Last Supper

Mykhailo Boichuk

  • Last Supper 2
  • Last Supper 3
Basic information
Mykhailo Boichuk
Last Supper
Date of creation
paper pencil
Dimensions (height x width, cm)
28.4 x 41.5
Information about author
Mykhailo Boichuk
Artist's lifetime
Mykhailo Boichuk was a Ukrainian muralist and representative of the Ukrainian cultural Renaissance of the early twentieth century. He was the founder of Boichukism, the original school of Ukrainian art, and leader of the group of Boichukists. His name is given to an artistic phenomenon that combined the forms of folk art and the heritage of Byzantium and Proto-Renaissance. The French called it Renovation Byzantine (Neo-Byzantism). In 1913, he became a member of the Shevchenko Scientific Society, and in 1917 – of the Ukrainian Scientific Society. Mykhailo Boichuk was born on October 30, 1882, in the village of Romanivka, near Terebovlia. He received an excellent artistic education thanks to the support of Metropolitan Andrey Sheptytsky. The painter studied in Lviv, Vienna, Krakow, and later in Munich and Paris. In 1909, he founded his own school where Mykola Kasperovych, Zofia Nalepinska, Zofia Baudouin de Courtenay, Helena Schramm and others studied. In 1911, he returned to Lviv where he worked as a fine art restorer and muralist at the National Museum (now the Andrey Sheptytsky National Museum in Lviv). In 1917, he became one of the founding professors of the Ukrainian State Academy of Arts where he headed the icon and fresco studio. In 1925, Mykhailo was one of the organizers of the Association of Revolutionary Art of Ukraine. The most significant works made together with students were paintings on modern themes in the Lutsk barracks in Kyiv in 1919, Sanatorium for Peasants on the coast of the Khadzhibey Estuary in Odesa between 1927 and 1928, and the Chervonozavodskyi Theater in Kharkiv between 1933 and 1935. All monumental paintings have not survived. On November 25, 1936, Mykhailo Boichuk was arrested and charged with Ukrainian bourgeois nationalism as well as being a leader of a national-fascist terrorist organization. The artist was shot, and most of his works were destroyed.
Object description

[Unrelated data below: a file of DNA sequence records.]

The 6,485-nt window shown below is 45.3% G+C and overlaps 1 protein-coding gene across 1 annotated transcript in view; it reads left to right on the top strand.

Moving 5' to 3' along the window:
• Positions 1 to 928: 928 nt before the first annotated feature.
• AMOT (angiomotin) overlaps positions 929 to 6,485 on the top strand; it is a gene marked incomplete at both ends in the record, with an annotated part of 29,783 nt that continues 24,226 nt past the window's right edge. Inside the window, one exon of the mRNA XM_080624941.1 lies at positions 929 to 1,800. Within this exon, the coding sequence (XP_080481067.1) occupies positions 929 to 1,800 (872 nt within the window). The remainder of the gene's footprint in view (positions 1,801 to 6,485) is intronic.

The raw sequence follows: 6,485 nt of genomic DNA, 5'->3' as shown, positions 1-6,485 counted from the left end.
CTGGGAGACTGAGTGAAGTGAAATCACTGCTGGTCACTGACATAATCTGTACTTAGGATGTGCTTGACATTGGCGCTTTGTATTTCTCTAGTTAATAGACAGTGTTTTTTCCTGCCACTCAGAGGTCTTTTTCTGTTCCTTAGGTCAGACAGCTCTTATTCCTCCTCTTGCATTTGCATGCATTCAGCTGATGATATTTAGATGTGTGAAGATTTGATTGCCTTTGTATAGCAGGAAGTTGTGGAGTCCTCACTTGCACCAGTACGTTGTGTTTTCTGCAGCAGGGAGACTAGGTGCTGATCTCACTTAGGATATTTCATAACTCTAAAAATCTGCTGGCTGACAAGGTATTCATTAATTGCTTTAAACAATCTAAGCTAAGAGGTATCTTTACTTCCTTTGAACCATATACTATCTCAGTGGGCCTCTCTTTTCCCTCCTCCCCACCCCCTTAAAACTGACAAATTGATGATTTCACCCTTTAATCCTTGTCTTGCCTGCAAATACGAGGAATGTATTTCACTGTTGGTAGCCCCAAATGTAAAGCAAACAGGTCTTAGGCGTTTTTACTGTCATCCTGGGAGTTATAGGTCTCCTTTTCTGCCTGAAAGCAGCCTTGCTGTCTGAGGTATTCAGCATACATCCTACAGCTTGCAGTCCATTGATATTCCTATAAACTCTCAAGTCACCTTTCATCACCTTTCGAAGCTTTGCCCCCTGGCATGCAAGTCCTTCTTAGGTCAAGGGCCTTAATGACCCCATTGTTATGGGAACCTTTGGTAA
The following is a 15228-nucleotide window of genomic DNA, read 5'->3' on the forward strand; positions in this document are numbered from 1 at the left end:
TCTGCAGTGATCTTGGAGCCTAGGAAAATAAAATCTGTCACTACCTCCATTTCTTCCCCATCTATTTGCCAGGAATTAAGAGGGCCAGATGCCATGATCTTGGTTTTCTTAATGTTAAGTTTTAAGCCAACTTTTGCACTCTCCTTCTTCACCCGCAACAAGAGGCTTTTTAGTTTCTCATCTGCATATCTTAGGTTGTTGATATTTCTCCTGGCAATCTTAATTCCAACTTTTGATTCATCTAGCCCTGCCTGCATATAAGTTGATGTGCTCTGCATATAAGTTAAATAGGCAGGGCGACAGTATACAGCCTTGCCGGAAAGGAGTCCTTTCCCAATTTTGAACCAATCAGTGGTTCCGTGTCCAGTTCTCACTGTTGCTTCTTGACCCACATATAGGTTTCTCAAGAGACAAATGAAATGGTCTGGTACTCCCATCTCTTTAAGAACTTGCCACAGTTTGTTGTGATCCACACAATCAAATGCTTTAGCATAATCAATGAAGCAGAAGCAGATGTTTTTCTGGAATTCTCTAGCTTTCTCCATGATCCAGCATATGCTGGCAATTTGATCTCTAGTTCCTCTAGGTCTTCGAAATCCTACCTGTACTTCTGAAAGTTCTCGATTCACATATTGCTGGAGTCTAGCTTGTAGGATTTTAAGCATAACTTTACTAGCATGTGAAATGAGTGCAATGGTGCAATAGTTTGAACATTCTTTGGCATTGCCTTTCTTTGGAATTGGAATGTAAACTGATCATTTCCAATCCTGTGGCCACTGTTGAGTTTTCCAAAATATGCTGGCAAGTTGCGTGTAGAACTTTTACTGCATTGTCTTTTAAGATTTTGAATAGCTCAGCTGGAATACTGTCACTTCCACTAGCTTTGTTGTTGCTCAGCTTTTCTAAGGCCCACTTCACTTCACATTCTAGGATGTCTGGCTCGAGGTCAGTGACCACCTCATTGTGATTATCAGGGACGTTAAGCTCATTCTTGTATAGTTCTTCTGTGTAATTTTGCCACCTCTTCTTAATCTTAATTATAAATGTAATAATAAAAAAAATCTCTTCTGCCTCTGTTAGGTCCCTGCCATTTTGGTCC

The first great work by Mykhailo Boichuk performed in Lviv was the paintings of the chapel of St. John the Baptist (in the premises of the former seminary for clerks). The seminary was a foundation of Metropolitan Andrey Sheptytsky. Of particular interest is the altar composition “The Last Supper”, which is housed in the Andrey Sheptytsky National Museum in Lviv. The sketches for the mural painting “The Last Supper” completely correspond to the composition of the same name icon. Boichuk used the reverse perspective and the associated conditionalism in the means of depicting. The connection with the Byzantine tradition is observed not only in the perspective system but also at the semantic level, when Christ, the most important figure, is depicted greater than other characters. In the composition of the mural painting “The Last Supper”, Boichuk skillfully used the shape of the wall (the arch); this motif of the arch is repeated in the outline of the table, concept of emplotment, as well as in the placement of Christ and the apostles. In Boichuk's works, the plot itself acquires the Eucharistic meaning; in the setting of the table, of particular significance are a sufficiently large chalice with wine and altar breads as symbols of Christ's blood and body; the small altar breads arranged in a semicircle create exactly the "rhythm of rhythm", which is one of the stylistic features of Boichuk, forming an association of his creative work with modernism. The chalice with wine fixes the vertical axis of the composition at the bottom, emphasizing its center with the image of Christ and St. John, who leaned on the table and clung to the Teacher. The artist almost avoided the gestures in the image. The apostles sit very close to each other; their hands are hidden. Only the blessing hand of Christ with his three fingers clenched together for the sign of the cross lies on the table. The tension manifests itself not only in the position of the characters, but also in the rhythm of the halos, which are depicted as if they are moving on both sides to the center, to the figure of Christ. Only Judas doesn’t have a halo.